June 9, 2020

Researchers create developmental map of mouse cochlea

At a Glance

  • Scientists mapped how sensory cells develop in the mouse cochlea, a key sound-sensing structure in the inner ear.
  • The findings could help in the development of therapies for some forms of hearing loss.
Sensory hair cells in newborn mouse cochlea Single-cell RNA sequencing helped scientists map how sensory hair cells (pink) develop in a newborn mouse cochlea. Helen Maunsell, NIDCD

Hearing involves thousands of tiny hair cells inside the cochlea, a snail-shaped organ in the inner ear. Sound vibrations cause wispy bundles on top of each hair cell to sway. This movement sends electric signals through the auditory nerve to the brain, where the sound is interpreted.

In humans, hair cells can’t regenerate when they’re damaged. Loud sounds, disease, injury, and aging can all damage hair cells and result in permanent hearing loss.

Studying hair cells and the supporting cells that sustain them has been difficult. There are a limited number of these sensory cells, and they are closely packed within the cochlea in a region called the organ of Corti. 

During development, a pool of progenitor cells gives rise to two kinds of hair cells, called inner and outer hair cells, as well as supporting cells. But the process that transforms progenitor cells into these unique cell types isn’t well understood.

A team led by Dr. Matthew W. Kelley of NIH’s National Institute on Deafness and Other Communication Disorders (NIDCD) has been studying how the cochlea develops. In previous work, they analyzed 301 cells from the mouse inner ear. In their new study, they analyzed the gene activity of 30,000 cells from the mouse cochlea to create a developmental map. Findings were published in Nature Communications on May 13, 2020.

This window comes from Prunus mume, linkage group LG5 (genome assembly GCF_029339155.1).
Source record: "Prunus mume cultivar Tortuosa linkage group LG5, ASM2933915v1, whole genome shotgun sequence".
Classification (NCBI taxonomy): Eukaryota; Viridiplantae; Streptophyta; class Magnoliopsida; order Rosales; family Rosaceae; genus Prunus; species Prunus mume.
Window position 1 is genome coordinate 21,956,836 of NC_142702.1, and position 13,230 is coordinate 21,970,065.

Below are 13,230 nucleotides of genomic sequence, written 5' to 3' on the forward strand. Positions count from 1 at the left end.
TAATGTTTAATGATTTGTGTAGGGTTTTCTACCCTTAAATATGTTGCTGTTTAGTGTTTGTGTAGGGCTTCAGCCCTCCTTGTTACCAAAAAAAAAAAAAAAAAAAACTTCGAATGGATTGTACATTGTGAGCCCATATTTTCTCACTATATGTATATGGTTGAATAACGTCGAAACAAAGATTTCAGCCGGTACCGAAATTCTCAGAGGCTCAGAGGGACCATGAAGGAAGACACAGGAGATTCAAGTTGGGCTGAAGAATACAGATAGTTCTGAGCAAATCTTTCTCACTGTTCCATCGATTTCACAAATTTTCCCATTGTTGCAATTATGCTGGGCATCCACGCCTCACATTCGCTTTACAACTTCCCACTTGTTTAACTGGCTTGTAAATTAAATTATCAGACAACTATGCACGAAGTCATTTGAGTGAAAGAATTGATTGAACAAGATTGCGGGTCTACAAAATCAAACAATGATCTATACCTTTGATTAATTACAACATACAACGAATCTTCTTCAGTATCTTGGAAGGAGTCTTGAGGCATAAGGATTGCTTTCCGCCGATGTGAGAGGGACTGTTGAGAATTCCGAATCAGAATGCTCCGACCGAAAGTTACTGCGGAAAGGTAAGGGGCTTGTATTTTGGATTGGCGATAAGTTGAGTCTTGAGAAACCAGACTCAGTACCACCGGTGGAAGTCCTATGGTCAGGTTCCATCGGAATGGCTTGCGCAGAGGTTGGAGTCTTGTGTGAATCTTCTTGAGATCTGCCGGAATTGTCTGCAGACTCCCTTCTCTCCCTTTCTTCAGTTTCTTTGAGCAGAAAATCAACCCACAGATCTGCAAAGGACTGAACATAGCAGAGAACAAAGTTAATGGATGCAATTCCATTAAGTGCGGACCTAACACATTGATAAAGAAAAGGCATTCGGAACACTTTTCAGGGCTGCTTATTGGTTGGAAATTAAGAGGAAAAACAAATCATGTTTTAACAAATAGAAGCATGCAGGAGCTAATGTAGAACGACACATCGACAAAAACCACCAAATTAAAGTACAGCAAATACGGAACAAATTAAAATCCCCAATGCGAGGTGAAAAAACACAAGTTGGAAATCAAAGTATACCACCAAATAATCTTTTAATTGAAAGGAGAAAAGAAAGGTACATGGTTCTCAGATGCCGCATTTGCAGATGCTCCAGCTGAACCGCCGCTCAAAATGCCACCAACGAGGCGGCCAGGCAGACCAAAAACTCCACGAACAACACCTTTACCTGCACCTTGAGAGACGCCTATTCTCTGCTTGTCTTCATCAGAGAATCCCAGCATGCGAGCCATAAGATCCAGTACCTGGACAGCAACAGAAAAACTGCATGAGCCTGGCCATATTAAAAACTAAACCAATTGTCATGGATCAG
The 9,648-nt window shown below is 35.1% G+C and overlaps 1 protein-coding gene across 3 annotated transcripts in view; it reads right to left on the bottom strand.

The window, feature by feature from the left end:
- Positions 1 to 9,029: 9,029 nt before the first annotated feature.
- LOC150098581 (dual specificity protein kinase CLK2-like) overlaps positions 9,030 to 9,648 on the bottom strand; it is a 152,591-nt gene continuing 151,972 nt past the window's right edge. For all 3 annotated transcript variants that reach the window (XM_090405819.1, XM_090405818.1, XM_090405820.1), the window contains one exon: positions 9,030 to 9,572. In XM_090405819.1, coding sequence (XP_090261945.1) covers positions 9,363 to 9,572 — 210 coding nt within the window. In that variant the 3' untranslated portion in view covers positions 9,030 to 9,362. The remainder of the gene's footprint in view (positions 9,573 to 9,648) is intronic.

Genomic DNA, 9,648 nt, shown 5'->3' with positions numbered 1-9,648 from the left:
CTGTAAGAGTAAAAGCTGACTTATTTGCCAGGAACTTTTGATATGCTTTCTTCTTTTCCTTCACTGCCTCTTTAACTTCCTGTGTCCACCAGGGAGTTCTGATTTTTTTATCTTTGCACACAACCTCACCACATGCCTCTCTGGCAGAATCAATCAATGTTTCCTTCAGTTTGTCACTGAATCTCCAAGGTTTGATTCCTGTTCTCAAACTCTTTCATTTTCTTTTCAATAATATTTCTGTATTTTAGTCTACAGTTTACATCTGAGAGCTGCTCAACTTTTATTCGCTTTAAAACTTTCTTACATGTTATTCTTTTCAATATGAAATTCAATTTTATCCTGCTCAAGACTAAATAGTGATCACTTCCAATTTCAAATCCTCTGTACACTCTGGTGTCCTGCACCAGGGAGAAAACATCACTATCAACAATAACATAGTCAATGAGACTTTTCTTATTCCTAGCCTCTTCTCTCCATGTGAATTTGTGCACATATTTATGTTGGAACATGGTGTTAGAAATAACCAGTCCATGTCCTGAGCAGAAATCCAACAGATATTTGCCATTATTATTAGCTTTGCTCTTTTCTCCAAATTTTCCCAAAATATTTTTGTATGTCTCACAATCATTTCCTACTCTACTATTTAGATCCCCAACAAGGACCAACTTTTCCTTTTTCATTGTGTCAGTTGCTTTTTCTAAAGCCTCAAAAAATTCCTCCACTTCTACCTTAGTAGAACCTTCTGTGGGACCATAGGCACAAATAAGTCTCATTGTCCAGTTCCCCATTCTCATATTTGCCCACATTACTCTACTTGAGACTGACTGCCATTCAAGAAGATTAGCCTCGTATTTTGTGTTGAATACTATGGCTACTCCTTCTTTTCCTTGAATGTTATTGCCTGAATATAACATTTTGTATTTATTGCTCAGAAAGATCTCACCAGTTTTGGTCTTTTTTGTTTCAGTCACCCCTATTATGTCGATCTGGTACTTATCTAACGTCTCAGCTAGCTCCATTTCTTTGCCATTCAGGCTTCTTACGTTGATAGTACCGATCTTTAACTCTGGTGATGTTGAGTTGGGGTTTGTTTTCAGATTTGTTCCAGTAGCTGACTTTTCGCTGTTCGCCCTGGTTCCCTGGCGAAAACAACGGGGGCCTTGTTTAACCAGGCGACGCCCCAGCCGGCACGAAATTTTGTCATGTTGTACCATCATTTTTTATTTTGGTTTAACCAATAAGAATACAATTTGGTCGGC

The team used a method called single-cell RNA sequencing. This technique allows researchers to analyze the gene activity of single cells. Scientists can learn a lot about a cell from its pattern of active genes, which helps to define its function. Cells’ gene activity patterns can change during development or in response to the environment.

The researchers examined the gene activity profiles of mouse cochlear cells collected at four time points from the 14th day of embryonic development to the seventh day after birth. This enabled them to identify known cell types as well as ones that were previously unknown. It also allowed them to track the developmental pathways of the different cell types.

One gene of note that was active in the progenitors of outer hair cells early in embryonic development was Tgfbr1. Tgfbr1 has been linked to two conditions that can lead to hearing loss, Ehlers-Danlos syndrome and Loeys-Dietz syndrome. To understand Tgfbr1’s role, the researchers blocked the Tgfbr1 protein’s activity in mouse embryos. Several days later, the cochleae had fewer outer hair cells than normal. This result suggests that hearing loss in people with Tgfbr1 mutations could stem from impaired outer hair cell formation during development.

The researchers also found evidence that inner and outer hair cells diverge early in development, suggesting distinct pools of precursor cells. This and other insights into cochlear development could help those working to transform stem cells into replacements for damaged hair cells.

“Unlike many other types of cells in the body, the sensory cells that enable us to hear do not have the capacity to regenerate when they become damaged or diseased,” says NIDCD Director Dr. Debara L. Tucci. “By clarifying our understanding of how these cells are formed in the developing inner ear, this work is an important asset for scientists working on stem cell-based therapeutics that may treat or reverse some forms of inner ear hearing loss.”

Related Links

References: Characterization of the development of the mouse cochlear epithelium at the single cell level. Kolla L, Kelly MC, Mann ZF, Anaya-Rocha A, Ellis K, Lemons A, Palermo AT, So KS, Mays JC, Orvis J, Burns JC, Hertzano R, Driver EC, Kelley MW. Nat Commun. 2020 May 13;11(1):2389. doi: 10.1038/s41467-020-16113-y.PMID: 32404924

Funding: NIH’s National Institute on Deafness and Other Communication Disorders (NIDCD); King’s College London; Hearing Health Foundation.